The next four years for business journalists
by Liz Hester
There’s no rest for the weary, journalists or the president. Now that we’ve got a clear winner, let’s take a look at some of the biggest business stories that President Barack Obama will have to focus on in the coming months and years.
First, there’s the so-called fiscal cliff and overhaul to the tax code looming. U.S. stock market investors quickly shifted to thinking about this the day after the election, sending the Standard & Poor’s Index down 2.4 percent on Nov. 7. Here’s what the New York Times said about the situation:
After his speech, Mr. Obama tried to call both Mr. Boehner and the Senate Republican leader, Mitch McConnell, but was told they were asleep. The efforts from both sides, after a long and exhausting campaign, suggested the urgency of acting in the few weeks before roughly $700 billion in automatic tax increases and across-the-board spending cuts take effect at year’s end — the “fiscal cliff.” A failure to reach agreement could arrest the economic recovery.
Corporate America and financial markets for months have been dreading the prospect of a partisan impasse. Stocks fell on Wednesday, with the Standard & Poor’s 500 Index closing down 2.4 percent. The reasons for the drop were unclear, given that stock futures did not drop significantly on Tuesday night as the election results became clear. Analysts cited fears about the economic impact of such big federal spending cuts and tax increases, but also about new economic troubles in Europe.
Here’s the Wall Street Journal’s take on the fiscal cliff:
In carefully worded comments Wednesday, major actors in the fiscal drama were both conciliatory to their adversaries and resolute in sticking to their principles. Whether this represents a temporary truce, or a step toward a pact to trim the deficit, won’t be known for weeks.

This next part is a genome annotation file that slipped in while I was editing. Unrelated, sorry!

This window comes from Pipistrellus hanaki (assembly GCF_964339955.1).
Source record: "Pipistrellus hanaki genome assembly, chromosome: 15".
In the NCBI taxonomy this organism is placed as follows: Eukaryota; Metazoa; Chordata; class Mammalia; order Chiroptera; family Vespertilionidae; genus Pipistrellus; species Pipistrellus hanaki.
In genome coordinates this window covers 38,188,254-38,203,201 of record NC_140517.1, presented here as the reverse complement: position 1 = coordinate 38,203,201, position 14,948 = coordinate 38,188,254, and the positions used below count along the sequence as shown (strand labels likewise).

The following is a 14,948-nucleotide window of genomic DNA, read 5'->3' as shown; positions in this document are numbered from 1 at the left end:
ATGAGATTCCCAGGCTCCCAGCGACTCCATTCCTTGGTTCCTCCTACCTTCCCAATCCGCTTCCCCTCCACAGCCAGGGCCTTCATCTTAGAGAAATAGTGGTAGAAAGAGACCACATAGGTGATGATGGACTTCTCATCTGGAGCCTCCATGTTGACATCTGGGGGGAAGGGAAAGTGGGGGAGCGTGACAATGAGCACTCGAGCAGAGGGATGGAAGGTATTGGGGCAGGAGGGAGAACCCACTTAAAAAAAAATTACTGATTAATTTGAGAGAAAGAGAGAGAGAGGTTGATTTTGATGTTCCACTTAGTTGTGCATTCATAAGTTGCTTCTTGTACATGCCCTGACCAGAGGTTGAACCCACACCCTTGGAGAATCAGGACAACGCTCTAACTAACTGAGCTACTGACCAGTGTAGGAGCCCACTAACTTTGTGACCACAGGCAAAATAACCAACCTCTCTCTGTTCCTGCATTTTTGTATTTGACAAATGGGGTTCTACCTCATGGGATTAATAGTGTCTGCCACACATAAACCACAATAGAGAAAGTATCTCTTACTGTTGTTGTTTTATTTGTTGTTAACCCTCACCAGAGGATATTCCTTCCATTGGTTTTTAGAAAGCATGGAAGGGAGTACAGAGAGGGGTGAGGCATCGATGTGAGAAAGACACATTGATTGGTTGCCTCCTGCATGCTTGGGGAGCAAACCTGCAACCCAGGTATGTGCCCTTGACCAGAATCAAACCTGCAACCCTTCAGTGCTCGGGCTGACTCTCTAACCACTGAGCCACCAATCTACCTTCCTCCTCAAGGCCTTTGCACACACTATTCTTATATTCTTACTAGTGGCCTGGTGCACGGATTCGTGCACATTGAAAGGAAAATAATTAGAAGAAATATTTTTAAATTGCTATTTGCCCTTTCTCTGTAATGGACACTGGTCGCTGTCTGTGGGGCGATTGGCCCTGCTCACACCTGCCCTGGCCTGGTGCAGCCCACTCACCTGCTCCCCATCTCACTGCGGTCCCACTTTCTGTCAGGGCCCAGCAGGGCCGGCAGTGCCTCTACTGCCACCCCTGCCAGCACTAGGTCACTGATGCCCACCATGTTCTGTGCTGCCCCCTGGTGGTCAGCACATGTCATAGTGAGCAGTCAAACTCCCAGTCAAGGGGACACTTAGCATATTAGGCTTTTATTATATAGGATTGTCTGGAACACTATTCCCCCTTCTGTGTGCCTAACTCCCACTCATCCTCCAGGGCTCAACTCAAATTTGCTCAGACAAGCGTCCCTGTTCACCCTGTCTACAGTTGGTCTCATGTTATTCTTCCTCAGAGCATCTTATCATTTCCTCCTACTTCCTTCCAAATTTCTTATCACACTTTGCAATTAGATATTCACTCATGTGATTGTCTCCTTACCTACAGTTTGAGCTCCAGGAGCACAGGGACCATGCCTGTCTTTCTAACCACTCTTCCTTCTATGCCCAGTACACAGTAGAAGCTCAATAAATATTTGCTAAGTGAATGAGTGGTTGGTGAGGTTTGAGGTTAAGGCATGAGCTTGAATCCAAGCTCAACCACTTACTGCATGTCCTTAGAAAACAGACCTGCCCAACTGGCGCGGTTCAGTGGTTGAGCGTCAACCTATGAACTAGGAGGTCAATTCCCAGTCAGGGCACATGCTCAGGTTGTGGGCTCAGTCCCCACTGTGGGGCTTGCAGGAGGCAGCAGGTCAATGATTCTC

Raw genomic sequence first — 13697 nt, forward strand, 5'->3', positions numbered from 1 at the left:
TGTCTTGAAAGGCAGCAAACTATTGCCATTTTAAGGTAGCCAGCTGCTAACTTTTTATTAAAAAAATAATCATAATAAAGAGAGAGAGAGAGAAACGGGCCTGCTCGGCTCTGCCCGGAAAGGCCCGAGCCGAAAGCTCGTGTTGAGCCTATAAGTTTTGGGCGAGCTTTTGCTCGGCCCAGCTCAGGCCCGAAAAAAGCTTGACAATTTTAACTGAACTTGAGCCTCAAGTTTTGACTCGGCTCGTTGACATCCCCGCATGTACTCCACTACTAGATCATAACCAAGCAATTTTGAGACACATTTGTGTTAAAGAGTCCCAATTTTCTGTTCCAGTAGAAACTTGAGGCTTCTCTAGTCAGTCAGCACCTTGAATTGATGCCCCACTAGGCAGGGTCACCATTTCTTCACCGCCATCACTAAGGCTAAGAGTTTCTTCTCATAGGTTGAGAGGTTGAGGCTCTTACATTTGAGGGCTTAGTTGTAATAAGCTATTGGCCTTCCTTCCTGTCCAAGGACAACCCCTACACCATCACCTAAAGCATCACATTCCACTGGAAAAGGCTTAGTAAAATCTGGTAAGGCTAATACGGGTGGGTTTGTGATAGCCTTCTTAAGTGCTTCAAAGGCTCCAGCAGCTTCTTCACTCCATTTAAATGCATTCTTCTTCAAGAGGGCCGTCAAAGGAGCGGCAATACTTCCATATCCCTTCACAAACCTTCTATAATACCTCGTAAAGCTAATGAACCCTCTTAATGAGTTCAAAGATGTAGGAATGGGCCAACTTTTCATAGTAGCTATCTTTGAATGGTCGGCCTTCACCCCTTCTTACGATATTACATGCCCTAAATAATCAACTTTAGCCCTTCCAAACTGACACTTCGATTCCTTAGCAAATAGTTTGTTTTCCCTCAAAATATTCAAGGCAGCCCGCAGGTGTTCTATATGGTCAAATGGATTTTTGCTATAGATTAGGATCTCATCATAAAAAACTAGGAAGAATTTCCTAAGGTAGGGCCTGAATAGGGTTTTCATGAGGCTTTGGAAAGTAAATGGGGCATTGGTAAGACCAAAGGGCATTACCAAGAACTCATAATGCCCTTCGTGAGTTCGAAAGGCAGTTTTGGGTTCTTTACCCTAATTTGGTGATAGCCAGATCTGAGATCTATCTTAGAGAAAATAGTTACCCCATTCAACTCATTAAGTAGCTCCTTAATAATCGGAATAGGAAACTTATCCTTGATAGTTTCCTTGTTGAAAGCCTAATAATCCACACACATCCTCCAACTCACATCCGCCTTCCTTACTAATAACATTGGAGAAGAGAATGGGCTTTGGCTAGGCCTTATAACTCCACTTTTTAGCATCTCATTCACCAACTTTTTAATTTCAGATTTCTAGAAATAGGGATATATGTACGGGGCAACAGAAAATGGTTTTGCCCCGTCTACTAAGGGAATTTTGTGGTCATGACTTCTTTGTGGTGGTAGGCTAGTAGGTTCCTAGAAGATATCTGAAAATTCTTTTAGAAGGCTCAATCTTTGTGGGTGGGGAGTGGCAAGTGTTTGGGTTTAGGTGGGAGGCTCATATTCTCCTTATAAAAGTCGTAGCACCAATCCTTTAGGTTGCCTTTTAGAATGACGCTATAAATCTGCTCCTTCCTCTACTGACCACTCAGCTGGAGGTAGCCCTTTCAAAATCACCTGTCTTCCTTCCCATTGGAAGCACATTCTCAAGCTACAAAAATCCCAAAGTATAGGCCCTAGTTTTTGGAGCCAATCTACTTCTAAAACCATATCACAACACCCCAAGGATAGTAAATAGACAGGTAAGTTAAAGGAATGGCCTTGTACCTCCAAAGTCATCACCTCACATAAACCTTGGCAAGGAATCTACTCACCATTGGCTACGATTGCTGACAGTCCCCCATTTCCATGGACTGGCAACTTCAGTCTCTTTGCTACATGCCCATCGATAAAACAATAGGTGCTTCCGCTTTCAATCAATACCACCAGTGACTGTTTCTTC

But the pressure is on. Deep, automatic federal-spending cuts and tax increases—a combination widely known as the “fiscal cliff”—will hit in January unless Mr. Obama and Congress agree to some other way to reduce the budget deficit.
Going over the cliff, economists say, would not only risk another recession, but would intensify anxiety about the dysfunction of the U.S. political system. Uncertainty over political turmoil could lead to more turbulence like Wednesday, when the Dow Jones Industrial Average fell 312.95 points, or 2.4%, to 12932.73. That was this year’s largest decline in both points and percentage terms. Asian markets also fell in early trading Thursday, with Tokyo down 1.2% and South Korea down 1.4%.
And the fiscal cliff is just the beginning for the president. Business journalists will have their hands full covering many topics that touch the president’s next four years. Here’s my unscientific list:
Domestic stories will include:
- Fiscal cliff (see above);
- Changes to the tax code;
- Jobs, the unemployment rate (especially in swing states like North Carolina and Nevada);
- Inflation and monetary policy – what will happen with low interest rates through 2014;
- Home prices;
- Bank regulation, especially rule making for derivatives and other structured products. We’ll have to watch the CFTC particularly closely;
- Who will be the next Treasury Secretary as well as fill the other senior administration posts being vacated;
- Student loans and the rising cost of education;
- Small business and if we’re actually creating jobs;
- The role of government in rebuilding after natural disasters;
- Europe, particularly Greece, Italy and Spanish debt;
- China and the rise of its economic prowess;
- Foreign ownership of U.S. debt;
- Import and export tariffs;
- All the economies in the BRIC countries;
- Transparency of global markets;
- The state of the European Union and its currency;
I’m sure I’ve forgotten some important ones, so leave a comment with your ideas of what’s going to be important over the next four years. Business journalists are going to be busy and so will our government leaders.